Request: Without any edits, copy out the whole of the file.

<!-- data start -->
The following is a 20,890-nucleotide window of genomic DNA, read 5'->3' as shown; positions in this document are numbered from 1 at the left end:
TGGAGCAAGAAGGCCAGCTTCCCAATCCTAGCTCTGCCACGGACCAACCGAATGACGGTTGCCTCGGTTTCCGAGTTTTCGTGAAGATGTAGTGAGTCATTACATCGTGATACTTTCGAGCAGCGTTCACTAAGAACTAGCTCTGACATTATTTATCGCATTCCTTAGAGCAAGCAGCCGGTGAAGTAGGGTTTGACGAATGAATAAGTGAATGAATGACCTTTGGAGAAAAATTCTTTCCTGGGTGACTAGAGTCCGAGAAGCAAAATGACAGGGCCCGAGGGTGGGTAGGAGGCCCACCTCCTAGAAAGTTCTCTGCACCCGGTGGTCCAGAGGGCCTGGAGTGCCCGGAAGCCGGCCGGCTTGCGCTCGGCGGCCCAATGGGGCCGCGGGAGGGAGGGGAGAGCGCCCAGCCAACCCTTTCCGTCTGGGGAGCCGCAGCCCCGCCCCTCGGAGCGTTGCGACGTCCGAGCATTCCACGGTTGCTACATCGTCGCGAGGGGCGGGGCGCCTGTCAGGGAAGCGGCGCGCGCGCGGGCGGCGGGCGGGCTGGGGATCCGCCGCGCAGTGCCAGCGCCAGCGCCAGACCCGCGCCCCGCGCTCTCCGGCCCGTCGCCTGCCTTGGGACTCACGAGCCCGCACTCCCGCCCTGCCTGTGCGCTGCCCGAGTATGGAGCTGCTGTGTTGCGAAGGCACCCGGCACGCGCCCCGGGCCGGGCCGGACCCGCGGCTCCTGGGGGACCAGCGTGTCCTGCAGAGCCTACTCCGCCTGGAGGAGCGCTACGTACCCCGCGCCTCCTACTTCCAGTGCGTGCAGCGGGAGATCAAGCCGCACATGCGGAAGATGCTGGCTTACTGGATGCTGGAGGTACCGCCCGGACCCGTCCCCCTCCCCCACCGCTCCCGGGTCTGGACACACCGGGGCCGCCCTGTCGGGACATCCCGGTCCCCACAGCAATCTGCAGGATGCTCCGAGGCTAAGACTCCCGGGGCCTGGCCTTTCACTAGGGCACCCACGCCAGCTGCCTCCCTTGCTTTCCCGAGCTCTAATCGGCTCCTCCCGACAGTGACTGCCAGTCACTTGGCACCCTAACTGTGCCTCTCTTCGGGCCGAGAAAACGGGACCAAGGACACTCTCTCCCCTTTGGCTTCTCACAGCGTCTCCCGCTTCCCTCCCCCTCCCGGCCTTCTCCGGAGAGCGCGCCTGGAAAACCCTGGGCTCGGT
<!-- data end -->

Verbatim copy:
The following is a 20,890-nucleotide window of genomic DNA, read 5'->3' as shown; positions in this document are numbered from 1 at the left end:
TGGAGCAAGAAGGCCAGCTTCCCAATCCTAGCTCTGCCACGGACCAACCGAATGACGGTTGCCTCGGTTTCCGAGTTTTCGTGAAGATGTAGTGAGTCATTACATCGTGATACTTTCGAGCAGCGTTCACTAAGAACTAGCTCTGACATTATTTATCGCATTCCTTAGAGCAAGCAGCCGGTGAAGTAGGGTTTGACGAATGAATAAGTGAATGAATGACCTTTGGAGAAAAATTCTTTCCTGGGTGACTAGAGTCCGAGAAGCAAAATGACAGGGCCCGAGGGTGGGTAGGAGGCCCACCTCCTAGAAAGTTCTCTGCACCCGGTGGTCCAGAGGGCCTGGAGTGCCCGGAAGCCGGCCGGCTTGCGCTCGGCGGCCCAATGGGGCCGCGGGAGGGAGGGGAGAGCGCCCAGCCAACCCTTTCCGTCTGGGGAGCCGCAGCCCCGCCCCTCGGAGCGTTGCGACGTCCGAGCATTCCACGGTTGCTACATCGTCGCGAGGGGCGGGGCGCCTGTCAGGGAAGCGGCGCGCGCGCGGGCGGCGGGCGGGCTGGGGATCCGCCGCGCAGTGCCAGCGCCAGCGCCAGACCCGCGCCCCGCGCTCTCCGGCCCGTCGCCTGCCTTGGGACTCACGAGCCCGCACTCCCGCCCTGCCTGTGCGCTGCCCGAGTATGGAGCTGCTGTGTTGCGAAGGCACCCGGCACGCGCCCCGGGCCGGGCCGGACCCGCGGCTCCTGGGGGACCAGCGTGTCCTGCAGAGCCTACTCCGCCTGGAGGAGCGCTACGTACCCCGCGCCTCCTACTTCCAGTGCGTGCAGCGGGAGATCAAGCCGCACATGCGGAAGATGCTGGCTTACTGGATGCTGGAGGTACCGCCCGGACCCGTCCCCCTCCCCCACCGCTCCCGGGTCTGGACACACCGGGGCCGCCCTGTCGGGACATCCCGGTCCCCACAGCAATCTGCAGGATGCTCCGAGGCTAAGACTCCCGGGGCCTGGCCTTTCACTAGGGCACCCACGCCAGCTGCCTCCCTTGCTTTCCCGAGCTCTAATCGGCTCCTCCCGACAGTGACTGCCAGTCACTTGGCACCCTAACTGTGCCTCTCTTCGGGCCGAGAAAACGGGACCAAGGACACTCTCTCCCCTTTGGCTTCTCACAGCGTCTCCCGCTTCCCTCCCCCTCCCGGCCTTCTCCGGAGAGCGCGCCTGGAAAACCCTGGGCTCGGT